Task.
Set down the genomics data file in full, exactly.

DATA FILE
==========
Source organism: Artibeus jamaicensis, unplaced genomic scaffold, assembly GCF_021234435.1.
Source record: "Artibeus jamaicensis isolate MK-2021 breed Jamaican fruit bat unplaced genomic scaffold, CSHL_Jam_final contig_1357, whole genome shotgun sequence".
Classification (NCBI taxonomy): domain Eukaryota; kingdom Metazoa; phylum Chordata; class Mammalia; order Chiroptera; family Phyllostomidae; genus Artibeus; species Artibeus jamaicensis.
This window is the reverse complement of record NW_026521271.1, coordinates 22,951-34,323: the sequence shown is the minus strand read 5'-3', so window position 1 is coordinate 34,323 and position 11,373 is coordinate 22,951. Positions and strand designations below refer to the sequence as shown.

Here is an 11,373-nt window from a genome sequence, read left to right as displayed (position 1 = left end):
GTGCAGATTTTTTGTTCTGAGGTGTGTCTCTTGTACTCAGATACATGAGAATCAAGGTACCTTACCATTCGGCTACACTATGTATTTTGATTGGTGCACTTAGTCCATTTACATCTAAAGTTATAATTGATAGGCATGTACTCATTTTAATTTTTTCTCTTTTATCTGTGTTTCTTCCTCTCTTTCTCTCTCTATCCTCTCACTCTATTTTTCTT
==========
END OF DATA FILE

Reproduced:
Source organism: Artibeus jamaicensis, unplaced genomic scaffold, assembly GCF_021234435.1.
Source record: "Artibeus jamaicensis isolate MK-2021 breed Jamaican fruit bat unplaced genomic scaffold, CSHL_Jam_final contig_1357, whole genome shotgun sequence".
Classification (NCBI taxonomy): domain Eukaryota; kingdom Metazoa; phylum Chordata; class Mammalia; order Chiroptera; family Phyllostomidae; genus Artibeus; species Artibeus jamaicensis.
This window is the reverse complement of record NW_026521271.1, coordinates 22,951-34,323: the sequence shown is the minus strand read 5'-3', so window position 1 is coordinate 34,323 and position 11,373 is coordinate 22,951. Positions and strand designations below refer to the sequence as shown.

Here is an 11,373-nt window from a genome sequence, read left to right as displayed (position 1 = left end):
GTGCAGATTTTTTGTTCTGAGGTGTGTCTCTTGTACTCAGATACATGAGAATCAAGGTACCTTACCATTCGGCTACACTATGTATTTTGATTGGTGCACTTAGTCCATTTACATCTAAAGTTATAATTGATAGGCATGTACTCATTTTAATTTTTTCTCTTTTATCTGTGTTTCTTCCTCTCTTTCTCTCTCTATCCTCTCACTCTATTTTTCTT